There was deflection into the aneurysm upon initial attempts to cross the aneurysm neck, therefore, the Flow Gate balloon was inflating within proximal left ICA temporarily arresting flow. With flow arrested in the ICA, the aneurysmal neck was easily crossed without deflection due to effect of inflow jets in the neck. Flow was restored after 30seconds while Phenom catheter positioned within the M1 segment of left middle cerebral artery (MCA). Follow up super selective angiogram of the left MCA distribution demonstrated an appropriate placement of distal tip of Phenom microcatheter. Next, the first PED (3.75mm by 16mm) was advanced through the Phenom catheter, then, deployed in a standard fashion and opened at the level of the ICA terminus, and landed proximal from aneurysmal neck. Post PED control angiogram of left ICA demonstrated patent PED without evidence of thromboembolic complication (Figures 1-3).

Figure 1: Origin which is directing medioposteriorly.

Figure 2:

Figure 3:

Of note, the inflow jets into the aneurysm are moderately diminished. After first post-PED control angiogram decision was made to place second PED placement to secure the PED construction across the aneurysmal neck. The Phenom catheter was again re-positioned within left MCA M1 segment and the second PED (5mmX16mm) device was advanced through Phenom microcatheter. This was deployed in a telescoping fashion, landing distally within the previously placed device, and extending across the neck of the aneurysm into the cavernous segment of left ICA. Second post-PED control angiogram demonstrated appropriate positioning of the PED without evidence of thromboembolic complication (Figure 4). The inflow jets into the aneurysm were further decreased with contrast stasis in ten minutes delayed follow up angiogram (Figure 5). The patient’s post procedural course was uneventful. She was discharged home 3 days after the procedure without neurological deficit with continuation of dual antiplatelet therapy. The patient will continue to be monitored with serial angiography for progressive aneurysm thrombosis (Figure 6).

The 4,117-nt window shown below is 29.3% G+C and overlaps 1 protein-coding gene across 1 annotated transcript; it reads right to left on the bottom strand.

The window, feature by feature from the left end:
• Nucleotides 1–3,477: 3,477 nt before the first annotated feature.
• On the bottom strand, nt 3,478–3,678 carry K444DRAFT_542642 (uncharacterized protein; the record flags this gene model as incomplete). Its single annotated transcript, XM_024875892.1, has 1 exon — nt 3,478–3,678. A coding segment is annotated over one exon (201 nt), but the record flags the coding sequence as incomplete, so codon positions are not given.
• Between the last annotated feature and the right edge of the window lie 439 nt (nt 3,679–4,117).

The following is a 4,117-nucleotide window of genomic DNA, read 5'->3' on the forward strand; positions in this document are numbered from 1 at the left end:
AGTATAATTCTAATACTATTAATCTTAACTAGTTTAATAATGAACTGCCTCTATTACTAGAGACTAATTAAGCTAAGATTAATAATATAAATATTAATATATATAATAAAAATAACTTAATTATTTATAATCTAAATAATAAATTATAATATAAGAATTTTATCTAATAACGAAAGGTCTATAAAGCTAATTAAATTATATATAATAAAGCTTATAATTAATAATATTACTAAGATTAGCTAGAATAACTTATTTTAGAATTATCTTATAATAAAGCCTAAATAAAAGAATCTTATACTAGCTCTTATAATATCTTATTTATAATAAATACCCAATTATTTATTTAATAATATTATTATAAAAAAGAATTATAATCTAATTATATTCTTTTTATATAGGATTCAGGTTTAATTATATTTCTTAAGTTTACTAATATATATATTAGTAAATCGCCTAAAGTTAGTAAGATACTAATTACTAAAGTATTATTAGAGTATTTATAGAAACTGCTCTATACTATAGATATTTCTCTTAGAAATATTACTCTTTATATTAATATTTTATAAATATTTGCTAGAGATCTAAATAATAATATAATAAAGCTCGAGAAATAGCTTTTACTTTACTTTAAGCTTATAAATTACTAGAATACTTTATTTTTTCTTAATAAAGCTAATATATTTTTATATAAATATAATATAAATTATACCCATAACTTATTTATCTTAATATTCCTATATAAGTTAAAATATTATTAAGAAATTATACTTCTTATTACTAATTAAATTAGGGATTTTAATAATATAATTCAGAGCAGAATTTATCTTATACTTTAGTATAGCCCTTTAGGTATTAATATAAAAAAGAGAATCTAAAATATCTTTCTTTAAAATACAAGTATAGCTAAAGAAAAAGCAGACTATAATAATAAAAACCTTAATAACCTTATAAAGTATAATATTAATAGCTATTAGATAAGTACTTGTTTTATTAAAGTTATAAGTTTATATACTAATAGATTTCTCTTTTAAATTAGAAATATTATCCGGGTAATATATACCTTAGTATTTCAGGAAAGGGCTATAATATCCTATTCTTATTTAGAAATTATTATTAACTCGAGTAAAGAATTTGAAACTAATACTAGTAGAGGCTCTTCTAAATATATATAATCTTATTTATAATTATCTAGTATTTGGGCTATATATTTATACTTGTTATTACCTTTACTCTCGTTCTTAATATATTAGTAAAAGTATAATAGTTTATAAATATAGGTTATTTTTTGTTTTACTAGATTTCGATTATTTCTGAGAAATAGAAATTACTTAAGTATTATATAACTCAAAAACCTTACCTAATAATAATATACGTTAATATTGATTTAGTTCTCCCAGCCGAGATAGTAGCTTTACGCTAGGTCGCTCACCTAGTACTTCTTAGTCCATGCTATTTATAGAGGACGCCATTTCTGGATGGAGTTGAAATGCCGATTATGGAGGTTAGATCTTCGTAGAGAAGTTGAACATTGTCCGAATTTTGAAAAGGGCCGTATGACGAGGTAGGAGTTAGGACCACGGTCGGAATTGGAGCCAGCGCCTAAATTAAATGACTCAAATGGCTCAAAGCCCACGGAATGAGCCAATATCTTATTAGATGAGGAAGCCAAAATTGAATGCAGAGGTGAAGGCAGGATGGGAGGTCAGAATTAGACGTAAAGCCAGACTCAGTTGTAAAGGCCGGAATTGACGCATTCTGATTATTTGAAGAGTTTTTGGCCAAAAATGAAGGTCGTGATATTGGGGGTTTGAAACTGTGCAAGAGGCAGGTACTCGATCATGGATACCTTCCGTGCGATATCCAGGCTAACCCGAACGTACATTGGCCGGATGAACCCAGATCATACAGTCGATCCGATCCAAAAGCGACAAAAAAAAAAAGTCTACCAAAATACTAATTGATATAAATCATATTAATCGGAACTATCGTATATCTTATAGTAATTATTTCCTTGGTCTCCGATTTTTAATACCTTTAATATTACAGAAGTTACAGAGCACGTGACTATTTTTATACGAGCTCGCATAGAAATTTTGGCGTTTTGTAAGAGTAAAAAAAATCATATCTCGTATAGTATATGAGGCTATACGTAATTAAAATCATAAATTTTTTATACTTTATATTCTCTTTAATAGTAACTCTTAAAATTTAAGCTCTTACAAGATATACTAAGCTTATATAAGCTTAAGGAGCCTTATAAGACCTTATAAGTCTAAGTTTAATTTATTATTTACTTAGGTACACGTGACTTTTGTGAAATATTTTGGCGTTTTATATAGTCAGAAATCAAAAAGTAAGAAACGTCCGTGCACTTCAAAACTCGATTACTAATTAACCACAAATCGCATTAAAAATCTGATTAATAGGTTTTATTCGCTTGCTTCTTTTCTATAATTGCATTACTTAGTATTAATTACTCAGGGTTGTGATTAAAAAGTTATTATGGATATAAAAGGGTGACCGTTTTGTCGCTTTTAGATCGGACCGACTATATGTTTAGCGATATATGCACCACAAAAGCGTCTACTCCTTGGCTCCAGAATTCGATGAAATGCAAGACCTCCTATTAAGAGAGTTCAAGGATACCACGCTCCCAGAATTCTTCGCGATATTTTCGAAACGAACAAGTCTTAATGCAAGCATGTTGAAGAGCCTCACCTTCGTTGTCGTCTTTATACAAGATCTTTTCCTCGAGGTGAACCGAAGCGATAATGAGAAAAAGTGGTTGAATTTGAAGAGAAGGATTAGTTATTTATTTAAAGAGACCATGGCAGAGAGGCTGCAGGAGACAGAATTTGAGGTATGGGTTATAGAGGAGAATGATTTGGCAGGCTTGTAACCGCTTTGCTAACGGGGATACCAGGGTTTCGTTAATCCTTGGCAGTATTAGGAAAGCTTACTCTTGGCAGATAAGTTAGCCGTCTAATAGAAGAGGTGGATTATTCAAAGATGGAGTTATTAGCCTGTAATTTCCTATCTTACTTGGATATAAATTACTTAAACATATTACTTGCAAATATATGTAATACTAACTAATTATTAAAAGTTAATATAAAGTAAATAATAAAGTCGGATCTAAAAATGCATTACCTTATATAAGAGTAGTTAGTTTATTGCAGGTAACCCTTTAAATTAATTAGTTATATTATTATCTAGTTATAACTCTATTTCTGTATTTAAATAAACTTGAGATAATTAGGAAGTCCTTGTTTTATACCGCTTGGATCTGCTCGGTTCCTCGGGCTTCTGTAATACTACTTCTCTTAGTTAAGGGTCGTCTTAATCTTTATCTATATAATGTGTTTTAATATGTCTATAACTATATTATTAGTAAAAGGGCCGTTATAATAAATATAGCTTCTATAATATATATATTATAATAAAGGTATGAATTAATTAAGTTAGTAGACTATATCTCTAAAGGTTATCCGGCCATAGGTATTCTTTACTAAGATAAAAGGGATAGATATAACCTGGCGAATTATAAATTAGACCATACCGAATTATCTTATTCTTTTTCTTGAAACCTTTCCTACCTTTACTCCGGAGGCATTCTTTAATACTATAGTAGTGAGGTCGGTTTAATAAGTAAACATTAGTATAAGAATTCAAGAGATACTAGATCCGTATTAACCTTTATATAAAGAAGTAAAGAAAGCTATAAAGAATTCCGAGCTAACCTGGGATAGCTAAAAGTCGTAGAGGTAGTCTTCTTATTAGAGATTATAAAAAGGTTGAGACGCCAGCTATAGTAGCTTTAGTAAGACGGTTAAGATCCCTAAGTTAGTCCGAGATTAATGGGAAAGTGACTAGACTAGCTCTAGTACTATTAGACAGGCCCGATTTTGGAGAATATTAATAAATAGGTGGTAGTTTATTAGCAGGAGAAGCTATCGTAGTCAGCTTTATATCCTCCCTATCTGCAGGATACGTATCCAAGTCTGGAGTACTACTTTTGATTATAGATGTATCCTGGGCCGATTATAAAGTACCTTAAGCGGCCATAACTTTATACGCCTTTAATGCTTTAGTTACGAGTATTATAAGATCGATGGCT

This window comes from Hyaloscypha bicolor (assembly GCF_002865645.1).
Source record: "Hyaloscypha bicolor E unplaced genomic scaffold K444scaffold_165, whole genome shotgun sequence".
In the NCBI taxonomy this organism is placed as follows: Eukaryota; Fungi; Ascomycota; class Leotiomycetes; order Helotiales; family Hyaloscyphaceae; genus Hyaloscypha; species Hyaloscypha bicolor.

Figure 4:

Figure 5:

Figure 6: (A) Illustration of aneurysm flow modes based on the side wall inflow jet in giant ICA aneurysm: inflow jet is sucking microcatheter into the aneurysm, (B) Mechanism of Transient Proximal Flow Arrest Technique using proximal balloon guide catheter Red-Blood flow, Yellowmicrocatheter, Blue-Balloon Catheter).


Most recently, there has been a significant shift in the management of unruptured aneurysm away from surgery toward endovascular techniques with technical development of flow diverting device especially for the treatment of large aneurysms in ICA. PED provide powerful therapeutic efficiency and safety if it is technically feasible to deploy across the neck of the aneurysm. We reported first successful technical report of a novel transient proximal flow arrest technique for crossing giant intracranial aneurysms to facilitate deployment of a stent or PED across the aneurysm neck to increase PED applicability. Use of the flow arrest technique can prevent microcatheter deflection due to inflow jets into aneurysm in order to access the distal patent artery. Previous reported stent/balloon anchor technique [8-10] could help to prevent microcatheter redundancy when crossing the aneurysmal neck, however, temporally arrest of flow may be crucial strategy to prevent the mechanism of microcatheter deflection due to inflow jets into giant aneurysm. We currently report achieving such flow arrest via use of a proximal balloon guide catheter. Other technique to arrest flow, such as a balloon alongside the microcatheter (proximal to the aneurysm neck) or temporally cardiac arrest with adenosine may achieve a similar result as well.